Western Australians Protest Against Shark Killings
January 10, 2014

Western Australians Protest Against Shark Killings

Fatal shark attacks and plans to catch and destroy sharks off Australian beaches have brought authorities and environmentalists into conflict.

Sharks are a common sight around Australian coasts. Swimming from many of the country’s wonderful beaches is generally safe but the danger of shark attacks cannot be dismissed lightly. When I lived in Australia many years ago, there was a constant watch for sharks, including small aeroplanes patrolling the coast looking for them. I remember clearly my reaction when I heard the first shark alarm at a beach near Perth. I was a fair way out body surfing when the alarm went off. I thought I would stay calm, look cool, and slowly walk back to shore but when I saw everyone else scramble to get out as quickly as possible some deep primeval fear kicked in and I made an undignified flailing dash back to shore. So much for being cool. It was a false alarm like most, but I was always glad of those look-outs afterwards. A couple of years later, when I was staying in Broome, I used to swim in the turquoise sea there, but usually in the town’s shark-proof swimming cage. After seeing a lot of sharks around the area, particularly a huge 14 foot hammerhead off the jetty I was happy to swim in that cage. Sharks were not the only danger – jellyfish, the deadly stonefish, and numerous sea snakes made the beach users life a little more interesting than back in the UK. Then as now however, remote beaches were unpatrolled and you just took your chance.

With so many sharks around, attacks and fatalities do occur, and the most recent was only a month ago. A 19 year old bodyboarder, Zak Young, was killed by a shark near Coff’s Harbour in New South Wales. He was about 200 yards off shore when what was thought to be a Bull Shark attacked him while sitting on his board. His friends bravely took him back to shore but sadly he could not be saved. It must be said that attacks are rare in the area and one local lifeguard could only remember 2 attacks in his 35 years he has been there and they did not result in serious injuries. Only a week before Zak Young’s death, another young man was killed by a shark near Gracetown in Western Australia. 35 year old Chris Boyd, a father of two, died while surfing. His was the third fatal attack in the area in less than ten years. It was suspected that a Great White was involved in this case.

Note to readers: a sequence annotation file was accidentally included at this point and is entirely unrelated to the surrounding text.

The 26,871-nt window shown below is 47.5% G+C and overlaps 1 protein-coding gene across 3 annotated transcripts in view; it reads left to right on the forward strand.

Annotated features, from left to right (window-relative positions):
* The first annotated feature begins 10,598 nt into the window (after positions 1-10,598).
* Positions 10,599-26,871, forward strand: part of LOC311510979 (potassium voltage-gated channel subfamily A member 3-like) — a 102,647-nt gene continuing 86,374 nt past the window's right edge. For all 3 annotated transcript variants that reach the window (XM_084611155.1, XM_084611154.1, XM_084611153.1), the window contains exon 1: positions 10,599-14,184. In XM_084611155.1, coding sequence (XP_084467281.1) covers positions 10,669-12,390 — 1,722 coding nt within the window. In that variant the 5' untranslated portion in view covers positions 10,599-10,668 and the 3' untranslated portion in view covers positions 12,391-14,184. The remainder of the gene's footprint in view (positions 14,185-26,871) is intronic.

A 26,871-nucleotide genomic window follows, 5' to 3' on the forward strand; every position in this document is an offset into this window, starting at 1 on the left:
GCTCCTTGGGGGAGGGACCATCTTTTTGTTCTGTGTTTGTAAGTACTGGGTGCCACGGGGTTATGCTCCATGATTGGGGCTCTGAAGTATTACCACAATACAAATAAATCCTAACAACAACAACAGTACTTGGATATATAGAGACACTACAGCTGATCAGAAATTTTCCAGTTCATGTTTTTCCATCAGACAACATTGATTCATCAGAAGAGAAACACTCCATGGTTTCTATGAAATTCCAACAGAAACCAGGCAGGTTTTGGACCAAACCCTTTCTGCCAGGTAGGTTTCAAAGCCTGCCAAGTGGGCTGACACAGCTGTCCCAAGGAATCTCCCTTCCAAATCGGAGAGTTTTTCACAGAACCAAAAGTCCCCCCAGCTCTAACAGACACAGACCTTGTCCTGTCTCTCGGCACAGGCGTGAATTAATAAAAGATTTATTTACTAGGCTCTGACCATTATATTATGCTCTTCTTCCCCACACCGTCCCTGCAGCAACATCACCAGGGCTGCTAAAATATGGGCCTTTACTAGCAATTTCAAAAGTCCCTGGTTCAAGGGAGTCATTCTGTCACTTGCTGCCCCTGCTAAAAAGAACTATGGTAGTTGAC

The Australian Shark Attack File shows there were 22 attacks and 2 deaths in 2012. Now, with such incidents in mind, western Australian authorities want to start catching and killing sharks to protect the State’s beaches. The plan is to install a number of drum lines, each with 72 baited hooks, off Perth’s beaches from January 10th this year. Any sharks caught which are over three metres long would be shot and the commercial fishermen who are contracted to carry out the job will dispose of them. Large numbers of people turned out to protest against the planned killings at Cottesloe Beach near Perth. There is concern among environmental experts that killing large numbers of sharks would upset the ecological balance in the marine ecosystem and that better prevention and deterrence methods are available. Some believe it will make matters worse as the dead sharks would attract more to the area. A further worry is that there will be significant collateral deaths among other species caught by the lines. But, in spite of the protests, the WA government plans to go ahead as it fears further shark attacks and fatalities put the public at risk and do not want the bad publicity that would bring. It is all very reminiscent of the dilemma at the heart of the old Jaws films but this is only too real.

Image Credit: Thinkstock

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Eric Hopton is a writer, musician, artist, and photographer. He has a degree in Social Anthropology and has always been passionate about travel, having so far visited 73 countries. His music and sound work has been used in many projects around the world and can be heard on Bandcamp and Freesound, where he has contributed over 1,300 sounds under his sonic alter ego, ERH.

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